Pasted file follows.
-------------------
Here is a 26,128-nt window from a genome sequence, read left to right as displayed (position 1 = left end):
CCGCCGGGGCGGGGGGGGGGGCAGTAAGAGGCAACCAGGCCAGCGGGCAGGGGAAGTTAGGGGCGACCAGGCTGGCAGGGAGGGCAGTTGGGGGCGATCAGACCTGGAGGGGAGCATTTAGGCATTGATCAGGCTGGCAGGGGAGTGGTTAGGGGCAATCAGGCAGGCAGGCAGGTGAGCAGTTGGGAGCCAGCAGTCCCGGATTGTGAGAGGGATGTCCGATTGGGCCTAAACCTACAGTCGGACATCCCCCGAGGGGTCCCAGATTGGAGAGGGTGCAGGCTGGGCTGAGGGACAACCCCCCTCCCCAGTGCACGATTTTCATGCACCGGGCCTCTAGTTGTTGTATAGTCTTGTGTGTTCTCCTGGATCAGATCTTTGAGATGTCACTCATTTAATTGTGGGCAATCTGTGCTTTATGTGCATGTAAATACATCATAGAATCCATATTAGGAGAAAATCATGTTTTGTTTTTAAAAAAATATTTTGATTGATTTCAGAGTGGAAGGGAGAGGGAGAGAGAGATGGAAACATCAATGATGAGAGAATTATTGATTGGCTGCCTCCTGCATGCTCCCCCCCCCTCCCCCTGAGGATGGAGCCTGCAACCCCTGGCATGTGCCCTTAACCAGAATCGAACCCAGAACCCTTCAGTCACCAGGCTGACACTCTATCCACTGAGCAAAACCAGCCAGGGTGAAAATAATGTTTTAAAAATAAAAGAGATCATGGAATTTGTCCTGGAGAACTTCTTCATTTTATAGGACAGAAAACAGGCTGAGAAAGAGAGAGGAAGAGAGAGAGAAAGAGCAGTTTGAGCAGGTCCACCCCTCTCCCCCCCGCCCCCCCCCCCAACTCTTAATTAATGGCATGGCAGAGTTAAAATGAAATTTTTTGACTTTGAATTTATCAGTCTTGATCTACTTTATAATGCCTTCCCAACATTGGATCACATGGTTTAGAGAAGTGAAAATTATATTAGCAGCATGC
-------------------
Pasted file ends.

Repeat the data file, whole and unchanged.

Here is a 26,128-nt window from a genome sequence, read left to right as displayed (position 1 = left end):
CCGCCGGGGCGGGGGGGGGGGCAGTAAGAGGCAACCAGGCCAGCGGGCAGGGGAAGTTAGGGGCGACCAGGCTGGCAGGGAGGGCAGTTGGGGGCGATCAGACCTGGAGGGGAGCATTTAGGCATTGATCAGGCTGGCAGGGGAGTGGTTAGGGGCAATCAGGCAGGCAGGCAGGTGAGCAGTTGGGAGCCAGCAGTCCCGGATTGTGAGAGGGATGTCCGATTGGGCCTAAACCTACAGTCGGACATCCCCCGAGGGGTCCCAGATTGGAGAGGGTGCAGGCTGGGCTGAGGGACAACCCCCCTCCCCAGTGCACGATTTTCATGCACCGGGCCTCTAGTTGTTGTATAGTCTTGTGTGTTCTCCTGGATCAGATCTTTGAGATGTCACTCATTTAATTGTGGGCAATCTGTGCTTTATGTGCATGTAAATACATCATAGAATCCATATTAGGAGAAAATCATGTTTTGTTTTTAAAAAAATATTTTGATTGATTTCAGAGTGGAAGGGAGAGGGAGAGAGAGATGGAAACATCAATGATGAGAGAATTATTGATTGGCTGCCTCCTGCATGCTCCCCCCCCCTCCCCCTGAGGATGGAGCCTGCAACCCCTGGCATGTGCCCTTAACCAGAATCGAACCCAGAACCCTTCAGTCACCAGGCTGACACTCTATCCACTGAGCAAAACCAGCCAGGGTGAAAATAATGTTTTAAAAATAAAAGAGATCATGGAATTTGTCCTGGAGAACTTCTTCATTTTATAGGACAGAAAACAGGCTGAGAAAGAGAGAGGAAGAGAGAGAGAAAGAGCAGTTTGAGCAGGTCCACCCCTCTCCCCCCCGCCCCCCCCCCCAACTCTTAATTAATGGCATGGCAGAGTTAAAATGAAATTTTTTGACTTTGAATTTATCAGTCTTGATCTACTTTATAATGCCTTCCCAACATTGGATCACATGGTTTAGAGAAGTGAAAATTATATTAGCAGCATGC